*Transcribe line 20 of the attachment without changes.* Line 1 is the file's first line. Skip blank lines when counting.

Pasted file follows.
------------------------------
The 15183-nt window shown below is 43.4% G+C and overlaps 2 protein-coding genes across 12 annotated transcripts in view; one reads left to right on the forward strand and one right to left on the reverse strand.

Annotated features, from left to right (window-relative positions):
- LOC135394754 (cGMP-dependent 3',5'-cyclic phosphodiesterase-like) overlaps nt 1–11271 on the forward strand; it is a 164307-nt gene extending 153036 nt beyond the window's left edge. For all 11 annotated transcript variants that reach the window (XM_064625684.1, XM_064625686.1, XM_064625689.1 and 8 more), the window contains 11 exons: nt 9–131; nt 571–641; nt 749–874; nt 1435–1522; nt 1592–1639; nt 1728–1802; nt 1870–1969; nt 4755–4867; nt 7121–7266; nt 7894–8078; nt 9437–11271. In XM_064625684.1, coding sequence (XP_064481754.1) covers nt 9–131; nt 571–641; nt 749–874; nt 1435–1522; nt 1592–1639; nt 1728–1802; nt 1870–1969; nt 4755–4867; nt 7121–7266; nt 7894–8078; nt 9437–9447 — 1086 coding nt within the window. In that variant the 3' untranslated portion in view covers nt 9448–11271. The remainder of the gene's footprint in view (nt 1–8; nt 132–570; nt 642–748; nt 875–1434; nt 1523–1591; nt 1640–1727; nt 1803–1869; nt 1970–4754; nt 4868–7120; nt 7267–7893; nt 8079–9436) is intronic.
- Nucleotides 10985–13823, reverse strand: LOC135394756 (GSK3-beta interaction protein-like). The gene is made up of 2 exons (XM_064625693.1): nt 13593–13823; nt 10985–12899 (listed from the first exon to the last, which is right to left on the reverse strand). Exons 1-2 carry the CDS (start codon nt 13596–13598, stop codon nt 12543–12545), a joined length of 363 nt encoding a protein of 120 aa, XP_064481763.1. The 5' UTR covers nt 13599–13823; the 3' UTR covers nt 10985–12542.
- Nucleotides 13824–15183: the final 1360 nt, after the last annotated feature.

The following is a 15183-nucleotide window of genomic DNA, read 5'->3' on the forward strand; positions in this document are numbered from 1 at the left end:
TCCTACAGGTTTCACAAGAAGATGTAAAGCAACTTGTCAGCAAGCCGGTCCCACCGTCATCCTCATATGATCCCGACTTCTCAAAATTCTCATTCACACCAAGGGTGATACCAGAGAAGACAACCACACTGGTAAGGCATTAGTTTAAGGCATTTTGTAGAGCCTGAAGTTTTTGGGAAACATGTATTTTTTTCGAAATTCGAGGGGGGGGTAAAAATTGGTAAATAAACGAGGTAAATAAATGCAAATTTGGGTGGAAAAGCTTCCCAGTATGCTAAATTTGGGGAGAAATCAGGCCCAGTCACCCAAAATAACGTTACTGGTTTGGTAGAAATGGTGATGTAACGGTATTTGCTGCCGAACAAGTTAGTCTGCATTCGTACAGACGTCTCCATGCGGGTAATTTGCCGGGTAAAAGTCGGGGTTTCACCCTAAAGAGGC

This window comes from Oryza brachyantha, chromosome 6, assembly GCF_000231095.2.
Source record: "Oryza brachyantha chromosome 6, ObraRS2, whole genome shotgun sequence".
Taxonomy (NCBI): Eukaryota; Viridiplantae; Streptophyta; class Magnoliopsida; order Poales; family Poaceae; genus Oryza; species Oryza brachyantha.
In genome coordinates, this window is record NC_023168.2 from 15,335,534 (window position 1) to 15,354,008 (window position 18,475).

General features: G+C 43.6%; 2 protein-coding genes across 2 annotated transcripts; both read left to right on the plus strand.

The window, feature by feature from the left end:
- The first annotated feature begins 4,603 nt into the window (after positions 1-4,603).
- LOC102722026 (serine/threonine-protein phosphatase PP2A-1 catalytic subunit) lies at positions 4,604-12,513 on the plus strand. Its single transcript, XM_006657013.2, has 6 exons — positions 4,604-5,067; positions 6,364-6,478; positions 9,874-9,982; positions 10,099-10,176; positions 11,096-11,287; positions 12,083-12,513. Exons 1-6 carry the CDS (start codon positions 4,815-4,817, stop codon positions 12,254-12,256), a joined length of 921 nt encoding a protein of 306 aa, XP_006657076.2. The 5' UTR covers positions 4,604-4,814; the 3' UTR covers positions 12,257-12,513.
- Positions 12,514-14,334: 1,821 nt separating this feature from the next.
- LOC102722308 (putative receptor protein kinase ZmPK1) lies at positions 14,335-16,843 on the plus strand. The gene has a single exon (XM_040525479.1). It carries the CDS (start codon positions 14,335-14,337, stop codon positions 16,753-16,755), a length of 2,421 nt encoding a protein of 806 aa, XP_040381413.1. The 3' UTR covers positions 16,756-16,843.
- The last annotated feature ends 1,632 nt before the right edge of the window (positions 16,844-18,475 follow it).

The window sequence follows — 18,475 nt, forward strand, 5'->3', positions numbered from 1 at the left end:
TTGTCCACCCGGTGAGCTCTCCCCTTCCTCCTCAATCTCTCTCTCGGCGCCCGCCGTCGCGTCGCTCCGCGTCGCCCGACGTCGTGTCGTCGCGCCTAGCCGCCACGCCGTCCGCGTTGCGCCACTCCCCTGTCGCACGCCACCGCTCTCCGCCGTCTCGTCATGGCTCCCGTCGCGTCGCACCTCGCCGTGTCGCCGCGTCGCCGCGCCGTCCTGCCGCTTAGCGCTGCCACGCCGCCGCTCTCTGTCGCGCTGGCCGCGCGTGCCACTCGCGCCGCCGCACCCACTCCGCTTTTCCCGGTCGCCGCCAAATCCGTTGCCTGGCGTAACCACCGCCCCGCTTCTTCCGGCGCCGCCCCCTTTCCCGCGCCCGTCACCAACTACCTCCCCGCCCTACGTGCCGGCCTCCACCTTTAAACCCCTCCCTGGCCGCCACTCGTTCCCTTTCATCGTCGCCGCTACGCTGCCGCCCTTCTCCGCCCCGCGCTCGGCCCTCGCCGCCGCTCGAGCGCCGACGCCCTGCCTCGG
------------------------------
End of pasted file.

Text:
TTGTCCACCCGGTGAGCTCTCCCCTTCCTCCTCAATCTCTCTCTCGGCGCCCGCCGTCGCGTCGCTCCGCGTCGCCCGACGTCGTGTCGTCGCGCCTAGCCGCCACGCCGTCCGCGTTGCGCCACTCCCCTGTCGCACGCCACCGCTCTCCGCCGTCTCGTCATGGCTCCCGTCGCGTCGCACCTCGCCGTGTCGCCGCGTCGCCGCGCCGTCCTGCCGCTTAGCGCTGCCACGCCGCCGCTCTCTGTCGCGCTGGCCGCGCGTGCCACTCGCGCCGCCGCACCCACTCCGCTTTTCCCGGTCGCCGCCAAATCCGTTGCCTGGCGTAACCACCGCCCCGCTTCTTCCGGCGCCGCCCCCTTTCCCGCGCCCGTCACCAACTACCTCCCCGCCCTACGTGCCGGCCTCCACCTTTAAACCCCTCCCTGGCCGCCACTCGTTCCCTTTCATCGTCGCCGCTACGCTGCCGCCCTTCTCCGCCCCGCGCTCGGCCCTCGCCGCCGCTCGAGCGCCGACGCCCTGCCTCGG